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I'm working through some proofs from Cvetkovski's "Inequalities", when I came across a more difficult one (for newbies like me). Given $a, b, c \in \mathbb{R} \mid a+b+c \geq abc$, how can we prove that $3abc(a+b+c) \geq 3(abc)^2$ ?

On the surface, it appears that we could do something like:

$$ \begin{align*}abc &\geq abc \\ abc(a+b+c) &\geq abc(abc) \\ abc(a+b+c) &\geq (abc)^2 \\ 3abc(a+b+c) &\geq 3(abc)^2\end{align*} $$

However, the second line is no good, as inequalities, unlike equations, cannot be safely multiplied by quantities of unknown sign, because in the case that the multiplier is negative, the sign must change, whereas in the case that the multiplier is positive, the sign must maintain its direction.

I can think of a few other ways to accomplish the proof, like squaring both sides of $a+b+c \geq abc$ instead of multiplying both sides by $abc$; or by exhaustion of the positive/negative possibilities of $abc$ and $a+b+c$, but these strategies appear (to my novice hands) to not be very fruitful.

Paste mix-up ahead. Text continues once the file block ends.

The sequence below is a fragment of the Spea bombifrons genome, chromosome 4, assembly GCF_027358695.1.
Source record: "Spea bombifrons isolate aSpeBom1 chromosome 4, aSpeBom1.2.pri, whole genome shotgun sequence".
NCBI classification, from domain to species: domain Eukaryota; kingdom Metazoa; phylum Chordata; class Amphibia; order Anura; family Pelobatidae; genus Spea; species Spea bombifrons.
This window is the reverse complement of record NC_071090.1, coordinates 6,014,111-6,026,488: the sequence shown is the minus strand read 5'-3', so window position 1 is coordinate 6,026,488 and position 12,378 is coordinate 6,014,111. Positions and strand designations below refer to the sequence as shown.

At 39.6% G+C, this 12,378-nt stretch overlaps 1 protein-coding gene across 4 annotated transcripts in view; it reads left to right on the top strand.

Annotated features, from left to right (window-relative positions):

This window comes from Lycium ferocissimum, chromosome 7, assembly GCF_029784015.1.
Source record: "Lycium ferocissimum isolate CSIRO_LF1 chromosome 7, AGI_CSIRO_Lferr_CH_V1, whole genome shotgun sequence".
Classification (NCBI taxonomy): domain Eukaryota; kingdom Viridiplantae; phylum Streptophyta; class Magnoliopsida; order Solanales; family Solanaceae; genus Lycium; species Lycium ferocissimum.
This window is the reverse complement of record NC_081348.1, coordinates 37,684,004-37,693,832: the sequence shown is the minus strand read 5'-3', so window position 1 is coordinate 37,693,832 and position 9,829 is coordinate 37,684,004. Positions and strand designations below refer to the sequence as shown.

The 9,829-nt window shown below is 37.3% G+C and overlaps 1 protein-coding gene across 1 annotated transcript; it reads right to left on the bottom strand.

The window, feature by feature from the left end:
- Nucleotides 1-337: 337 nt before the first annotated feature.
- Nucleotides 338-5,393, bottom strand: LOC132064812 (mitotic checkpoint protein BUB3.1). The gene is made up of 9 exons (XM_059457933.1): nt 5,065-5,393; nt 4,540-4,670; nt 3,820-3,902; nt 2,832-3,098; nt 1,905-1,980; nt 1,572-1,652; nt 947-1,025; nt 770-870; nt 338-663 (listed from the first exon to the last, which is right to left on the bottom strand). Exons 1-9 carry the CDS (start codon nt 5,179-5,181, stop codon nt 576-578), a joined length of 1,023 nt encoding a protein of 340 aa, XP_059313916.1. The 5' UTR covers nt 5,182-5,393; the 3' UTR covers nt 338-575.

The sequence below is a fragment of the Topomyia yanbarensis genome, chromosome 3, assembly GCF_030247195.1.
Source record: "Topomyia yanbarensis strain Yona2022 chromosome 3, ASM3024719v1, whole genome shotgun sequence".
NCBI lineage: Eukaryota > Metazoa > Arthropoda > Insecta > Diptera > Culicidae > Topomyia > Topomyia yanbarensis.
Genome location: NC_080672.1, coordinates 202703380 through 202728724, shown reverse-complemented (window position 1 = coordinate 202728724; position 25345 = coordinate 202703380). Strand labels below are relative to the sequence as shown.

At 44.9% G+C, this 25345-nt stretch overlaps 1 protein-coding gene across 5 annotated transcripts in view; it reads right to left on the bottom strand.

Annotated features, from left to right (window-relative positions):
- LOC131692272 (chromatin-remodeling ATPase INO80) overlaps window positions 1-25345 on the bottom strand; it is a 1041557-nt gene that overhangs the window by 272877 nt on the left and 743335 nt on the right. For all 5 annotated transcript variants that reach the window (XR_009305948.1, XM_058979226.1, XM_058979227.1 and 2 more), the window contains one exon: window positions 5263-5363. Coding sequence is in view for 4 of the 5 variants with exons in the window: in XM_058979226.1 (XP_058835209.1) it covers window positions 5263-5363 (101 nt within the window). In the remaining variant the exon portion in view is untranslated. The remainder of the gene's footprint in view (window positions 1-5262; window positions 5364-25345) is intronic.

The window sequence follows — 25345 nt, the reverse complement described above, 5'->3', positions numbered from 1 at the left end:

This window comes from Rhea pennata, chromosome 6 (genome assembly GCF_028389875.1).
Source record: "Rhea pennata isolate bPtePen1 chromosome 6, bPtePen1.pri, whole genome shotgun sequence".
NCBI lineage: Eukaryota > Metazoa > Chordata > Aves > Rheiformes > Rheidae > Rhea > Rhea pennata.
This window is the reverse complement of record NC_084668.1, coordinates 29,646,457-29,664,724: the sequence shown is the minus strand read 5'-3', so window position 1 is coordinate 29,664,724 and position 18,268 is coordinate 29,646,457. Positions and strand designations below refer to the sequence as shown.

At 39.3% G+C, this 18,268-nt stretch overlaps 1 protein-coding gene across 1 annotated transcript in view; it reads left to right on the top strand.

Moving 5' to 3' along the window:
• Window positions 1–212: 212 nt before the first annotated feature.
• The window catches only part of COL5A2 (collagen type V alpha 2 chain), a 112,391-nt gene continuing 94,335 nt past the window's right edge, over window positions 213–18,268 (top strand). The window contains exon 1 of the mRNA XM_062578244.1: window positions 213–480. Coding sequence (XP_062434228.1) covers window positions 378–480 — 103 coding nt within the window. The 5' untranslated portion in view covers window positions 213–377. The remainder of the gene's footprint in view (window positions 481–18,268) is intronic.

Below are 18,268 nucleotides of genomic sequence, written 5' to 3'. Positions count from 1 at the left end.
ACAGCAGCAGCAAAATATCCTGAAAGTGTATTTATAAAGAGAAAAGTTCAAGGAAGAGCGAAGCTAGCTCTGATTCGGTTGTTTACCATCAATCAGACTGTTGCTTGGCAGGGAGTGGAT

Any tips for completing this proof?

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Let $a = -1, b = 2, c = 2$. The left side is negative but the right is positive. Are you sure it's not $a, b, c \in \mathbb{R}^+$? You're right about being hesitant about multiplying by $abc$ on both sides.

With the added restriction that $a, b, c \in \mathbb{R}^+$, or even more generally that $abc \geq 0$, your method works fine.

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  • $\begingroup$ Agreed. The "Inequalities" 2012 edition mostly likely has a typo in the constraint ($\mathbb{R}$ vs. $\mathbb{R+}$), as most of the earlier problems are constrained to the positive reals. $\endgroup$ – mcandre Jul 6 '16 at 19:11
  • $\begingroup$ Er, "Inequalities" exercise 1.8 actually does work for negative reals, as $\forall a,b,c \in \mathbb{R^-} \mid a+b+c \geq abc: a^2+b^2+c^2$ is trivially $\geq abc \sqrt3$ $\endgroup$ – mcandre Jul 6 '16 at 21:38
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If $A \ge B$, then $C A \ge CB$ if and only if ($C \ge 0$ or $A = B$). So, as Michael Tong noted, you do want $abc \ge 0$.

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